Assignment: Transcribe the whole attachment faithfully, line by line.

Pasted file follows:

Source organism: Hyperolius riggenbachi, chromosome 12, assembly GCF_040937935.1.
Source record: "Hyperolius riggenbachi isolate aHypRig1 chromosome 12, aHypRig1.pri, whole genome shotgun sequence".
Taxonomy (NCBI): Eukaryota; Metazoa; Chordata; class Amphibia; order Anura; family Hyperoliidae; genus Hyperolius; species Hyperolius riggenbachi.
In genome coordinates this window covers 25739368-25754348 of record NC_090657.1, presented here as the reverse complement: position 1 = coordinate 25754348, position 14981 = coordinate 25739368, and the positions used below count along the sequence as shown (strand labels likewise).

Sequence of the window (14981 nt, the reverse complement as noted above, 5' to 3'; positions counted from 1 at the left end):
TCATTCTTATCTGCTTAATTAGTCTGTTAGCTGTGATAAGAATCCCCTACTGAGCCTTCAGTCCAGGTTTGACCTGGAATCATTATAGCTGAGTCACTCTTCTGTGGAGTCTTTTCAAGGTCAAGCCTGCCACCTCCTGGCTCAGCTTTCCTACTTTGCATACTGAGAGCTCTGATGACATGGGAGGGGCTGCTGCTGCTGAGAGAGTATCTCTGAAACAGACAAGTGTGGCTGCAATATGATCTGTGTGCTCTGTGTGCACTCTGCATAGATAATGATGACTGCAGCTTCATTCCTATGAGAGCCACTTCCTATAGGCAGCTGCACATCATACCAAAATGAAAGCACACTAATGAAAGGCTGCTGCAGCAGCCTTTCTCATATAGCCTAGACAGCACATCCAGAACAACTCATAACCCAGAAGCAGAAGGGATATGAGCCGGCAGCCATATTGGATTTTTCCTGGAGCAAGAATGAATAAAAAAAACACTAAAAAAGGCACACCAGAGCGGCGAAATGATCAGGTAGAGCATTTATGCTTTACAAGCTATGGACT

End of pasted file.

Source organism: Hyperolius riggenbachi, chromosome 12, assembly GCF_040937935.1.
Source record: "Hyperolius riggenbachi isolate aHypRig1 chromosome 12, aHypRig1.pri, whole genome shotgun sequence".
Taxonomy (NCBI): Eukaryota; Metazoa; Chordata; class Amphibia; order Anura; family Hyperoliidae; genus Hyperolius; species Hyperolius riggenbachi.
In genome coordinates this window covers 25739368-25754348 of record NC_090657.1, presented here as the reverse complement: position 1 = coordinate 25754348, position 14981 = coordinate 25739368, and the positions used below count along the sequence as shown (strand labels likewise).

Sequence of the window (14981 nt, the reverse complement as noted above, 5' to 3'; positions counted from 1 at the left end):
TCATTCTTATCTGCTTAATTAGTCTGTTAGCTGTGATAAGAATCCCCTACTGAGCCTTCAGTCCAGGTTTGACCTGGAATCATTATAGCTGAGTCACTCTTCTGTGGAGTCTTTTCAAGGTCAAGCCTGCCACCTCCTGGCTCAGCTTTCCTACTTTGCATACTGAGAGCTCTGATGACATGGGAGGGGCTGCTGCTGCTGAGAGAGTATCTCTGAAACAGACAAGTGTGGCTGCAATATGATCTGTGTGCTCTGTGTGCACTCTGCATAGATAATGATGACTGCAGCTTCATTCCTATGAGAGCCACTTCCTATAGGCAGCTGCACATCATACCAAAATGAAAGCACACTAATGAAAGGCTGCTGCAGCAGCCTTTCTCATATAGCCTAGACAGCACATCCAGAACAACTCATAACCCAGAAGCAGAAGGGATATGAGCCGGCAGCCATATTGGATTTTTCCTGGAGCAAGAATGAATAAAAAAAACACTAAAAAAGGCACACCAGAGCGGCGAAATGATCAGGTAGAGCATTTATGCTTTACAAGCTATGGACT